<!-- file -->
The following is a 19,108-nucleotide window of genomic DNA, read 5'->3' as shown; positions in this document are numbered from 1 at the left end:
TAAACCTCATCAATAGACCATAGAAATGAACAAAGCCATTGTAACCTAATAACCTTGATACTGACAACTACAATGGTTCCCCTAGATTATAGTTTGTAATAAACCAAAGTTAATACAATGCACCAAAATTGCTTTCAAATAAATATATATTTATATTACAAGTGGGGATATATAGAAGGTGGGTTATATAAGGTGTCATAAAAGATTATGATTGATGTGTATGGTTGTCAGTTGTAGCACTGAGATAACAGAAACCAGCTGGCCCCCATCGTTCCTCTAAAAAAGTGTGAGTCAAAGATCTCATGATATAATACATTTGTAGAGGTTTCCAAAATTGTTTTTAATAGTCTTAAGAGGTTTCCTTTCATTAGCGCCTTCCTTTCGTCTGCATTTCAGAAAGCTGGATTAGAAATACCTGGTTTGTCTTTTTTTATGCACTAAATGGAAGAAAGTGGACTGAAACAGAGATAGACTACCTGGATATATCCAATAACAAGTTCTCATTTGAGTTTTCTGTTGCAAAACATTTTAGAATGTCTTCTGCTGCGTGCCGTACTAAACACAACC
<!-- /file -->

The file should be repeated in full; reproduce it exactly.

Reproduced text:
The following is a 19,108-nucleotide window of genomic DNA, read 5'->3' as shown; positions in this document are numbered from 1 at the left end:
TAAACCTCATCAATAGACCATAGAAATGAACAAAGCCATTGTAACCTAATAACCTTGATACTGACAACTACAATGGTTCCCCTAGATTATAGTTTGTAATAAACCAAAGTTAATACAATGCACCAAAATTGCTTTCAAATAAATATATATTTATATTACAAGTGGGGATATATAGAAGGTGGGTTATATAAGGTGTCATAAAAGATTATGATTGATGTGTATGGTTGTCAGTTGTAGCACTGAGATAACAGAAACCAGCTGGCCCCCATCGTTCCTCTAAAAAAGTGTGAGTCAAAGATCTCATGATATAATACATTTGTAGAGGTTTCCAAAATTGTTTTTAATAGTCTTAAGAGGTTTCCTTTCATTAGCGCCTTCCTTTCGTCTGCATTTCAGAAAGCTGGATTAGAAATACCTGGTTTGTCTTTTTTTATGCACTAAATGGAAGAAAGTGGACTGAAACAGAGATAGACTACCTGGATATATCCAATAACAAGTTCTCATTTGAGTTTTCTGTTGCAAAACATTTTAGAATGTCTTCTGCTGCGTGCCGTACTAAACACAACC